Farah Lola: It is my first time familiarising myself with this piece, and my first time doing a play on camera in my own home! I think everything has been whittled down to the subtleties due to it being closer to the audience, therefore it would feel more intimate.

Ali Mazrin: It’s amazing how we still manage to do rehearsals and shows live, online. But I definitely still wish that this was a staged show where everyone is together, so as to also feel the audience’s energy when we are performing.


Baca Skrip: #AnakMelayu will be presented via Zoom on 26 June 2020 at 8 p.m. Tickets at $10 from Peatix.

Flawed Review Yields Unexpected Insights

I am pleasantly surprised that my review of Peter Brook’s Battlefield, an adaptation of the Mahabharata, is cited in an essay contained in The Methuen Drama Handbook of Interculturalism and Performance (2020).

Initially, I was slightly confused as to why my review was cited, especially when I was a novice back then, and have provided links to reviews written by reviewers from mainstream publications. While I did not have access to the full essay, I was amused to find out that Dr Tan is a Singaporean theatre academic, and his concerns in the essay is about sound design. That is certainly not my forte and my review did not cover sound design at all.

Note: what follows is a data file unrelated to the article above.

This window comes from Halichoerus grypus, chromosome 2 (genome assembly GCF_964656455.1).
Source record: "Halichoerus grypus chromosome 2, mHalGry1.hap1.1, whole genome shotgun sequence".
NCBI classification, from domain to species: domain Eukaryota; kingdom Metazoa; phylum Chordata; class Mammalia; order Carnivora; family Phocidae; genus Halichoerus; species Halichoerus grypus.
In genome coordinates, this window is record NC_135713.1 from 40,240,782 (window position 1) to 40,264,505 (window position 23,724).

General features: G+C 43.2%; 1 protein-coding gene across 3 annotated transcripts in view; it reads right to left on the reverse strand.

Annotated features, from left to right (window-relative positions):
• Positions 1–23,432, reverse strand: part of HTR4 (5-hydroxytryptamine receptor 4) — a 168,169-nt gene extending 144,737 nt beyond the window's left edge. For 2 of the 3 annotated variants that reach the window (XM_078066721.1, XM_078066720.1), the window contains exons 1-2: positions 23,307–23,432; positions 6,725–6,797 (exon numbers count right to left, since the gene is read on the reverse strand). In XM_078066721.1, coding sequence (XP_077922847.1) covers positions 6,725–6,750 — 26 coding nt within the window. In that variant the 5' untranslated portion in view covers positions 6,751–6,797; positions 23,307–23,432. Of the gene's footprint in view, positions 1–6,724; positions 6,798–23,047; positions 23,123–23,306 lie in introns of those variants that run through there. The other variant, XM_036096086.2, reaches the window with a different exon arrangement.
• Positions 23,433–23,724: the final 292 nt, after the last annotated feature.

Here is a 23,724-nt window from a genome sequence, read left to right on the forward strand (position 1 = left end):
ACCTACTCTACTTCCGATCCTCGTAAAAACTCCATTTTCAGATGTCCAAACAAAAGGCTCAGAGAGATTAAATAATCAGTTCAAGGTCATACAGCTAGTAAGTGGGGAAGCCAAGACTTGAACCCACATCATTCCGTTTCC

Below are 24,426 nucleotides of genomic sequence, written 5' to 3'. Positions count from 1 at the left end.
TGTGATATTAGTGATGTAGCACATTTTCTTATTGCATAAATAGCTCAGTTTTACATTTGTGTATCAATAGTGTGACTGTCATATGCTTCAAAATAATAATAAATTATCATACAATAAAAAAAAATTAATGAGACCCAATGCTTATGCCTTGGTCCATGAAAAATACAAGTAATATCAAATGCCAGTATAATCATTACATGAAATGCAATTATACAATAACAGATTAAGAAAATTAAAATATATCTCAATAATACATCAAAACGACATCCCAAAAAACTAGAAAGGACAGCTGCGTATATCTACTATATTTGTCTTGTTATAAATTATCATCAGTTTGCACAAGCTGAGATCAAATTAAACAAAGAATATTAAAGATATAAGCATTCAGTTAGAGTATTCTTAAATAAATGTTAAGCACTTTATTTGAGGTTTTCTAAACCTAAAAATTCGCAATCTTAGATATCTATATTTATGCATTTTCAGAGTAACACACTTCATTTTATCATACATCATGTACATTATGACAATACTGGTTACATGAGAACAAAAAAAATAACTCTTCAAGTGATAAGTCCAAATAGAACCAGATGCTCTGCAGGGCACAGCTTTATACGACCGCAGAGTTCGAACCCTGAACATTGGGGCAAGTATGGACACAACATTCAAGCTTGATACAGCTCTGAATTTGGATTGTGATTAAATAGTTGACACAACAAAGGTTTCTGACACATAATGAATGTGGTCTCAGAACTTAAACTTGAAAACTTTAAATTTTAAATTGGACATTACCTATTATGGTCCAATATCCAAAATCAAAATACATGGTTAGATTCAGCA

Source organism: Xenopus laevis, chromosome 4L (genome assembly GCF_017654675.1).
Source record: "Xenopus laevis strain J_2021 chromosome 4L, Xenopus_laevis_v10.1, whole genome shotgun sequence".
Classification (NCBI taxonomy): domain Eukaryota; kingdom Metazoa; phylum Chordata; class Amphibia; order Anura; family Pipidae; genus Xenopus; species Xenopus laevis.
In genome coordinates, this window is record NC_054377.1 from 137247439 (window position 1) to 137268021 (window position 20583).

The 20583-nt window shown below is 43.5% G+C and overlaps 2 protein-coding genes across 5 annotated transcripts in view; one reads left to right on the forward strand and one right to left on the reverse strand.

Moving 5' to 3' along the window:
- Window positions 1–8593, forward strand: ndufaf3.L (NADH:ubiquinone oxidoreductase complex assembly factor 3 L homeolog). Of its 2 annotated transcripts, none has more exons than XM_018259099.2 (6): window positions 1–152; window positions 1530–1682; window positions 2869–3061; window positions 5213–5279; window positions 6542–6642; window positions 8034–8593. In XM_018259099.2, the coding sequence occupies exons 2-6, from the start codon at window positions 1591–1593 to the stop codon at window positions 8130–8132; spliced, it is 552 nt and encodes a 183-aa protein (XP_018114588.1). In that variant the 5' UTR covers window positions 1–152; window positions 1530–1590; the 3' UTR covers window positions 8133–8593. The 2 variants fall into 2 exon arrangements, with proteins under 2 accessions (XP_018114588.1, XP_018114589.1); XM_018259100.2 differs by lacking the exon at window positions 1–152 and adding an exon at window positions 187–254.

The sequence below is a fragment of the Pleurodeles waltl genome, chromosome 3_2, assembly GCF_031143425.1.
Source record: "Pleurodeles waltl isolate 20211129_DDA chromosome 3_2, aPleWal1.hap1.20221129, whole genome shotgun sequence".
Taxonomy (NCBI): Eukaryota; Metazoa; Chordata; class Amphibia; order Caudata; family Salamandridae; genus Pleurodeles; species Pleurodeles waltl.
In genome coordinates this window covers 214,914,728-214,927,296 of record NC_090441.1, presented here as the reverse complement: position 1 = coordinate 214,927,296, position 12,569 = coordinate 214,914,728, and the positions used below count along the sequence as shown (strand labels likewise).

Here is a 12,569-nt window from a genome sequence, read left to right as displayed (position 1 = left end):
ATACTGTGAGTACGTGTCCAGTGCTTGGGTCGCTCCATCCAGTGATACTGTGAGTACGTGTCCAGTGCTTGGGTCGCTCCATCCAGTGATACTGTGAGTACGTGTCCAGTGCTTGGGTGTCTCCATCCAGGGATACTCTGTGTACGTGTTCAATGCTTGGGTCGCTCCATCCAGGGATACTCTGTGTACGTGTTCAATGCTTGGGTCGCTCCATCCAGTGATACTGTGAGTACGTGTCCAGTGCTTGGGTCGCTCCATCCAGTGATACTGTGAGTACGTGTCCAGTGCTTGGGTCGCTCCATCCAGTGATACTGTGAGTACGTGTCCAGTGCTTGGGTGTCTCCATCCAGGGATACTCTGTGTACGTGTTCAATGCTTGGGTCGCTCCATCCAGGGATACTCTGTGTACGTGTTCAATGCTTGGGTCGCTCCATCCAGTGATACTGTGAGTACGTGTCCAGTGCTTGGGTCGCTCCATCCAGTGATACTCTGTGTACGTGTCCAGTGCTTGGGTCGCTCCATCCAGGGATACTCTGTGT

Upon closer reading of the excerpt and my review, I realised that my review detailed four reactions by different audience members, and it served as an indication of the audience members’ reactions to the performance. Hence, it allowed Dr Tan to cite that as anecdotal evidence that the audience was “uninspired and bored”.

At the time of writing, I knew that the review would ruffle many feathers had it gained a wider readership. It was a special review to me because I uncharacteristically privileged reportage over anything else.

Personally, I am not in favour of providing too much reportage. It spoils the show for those who are about to watch it, and it takes the space away from wider analysis, which differentiates one critic from another. Reportage should be in the form of examples to substantiate a wider point.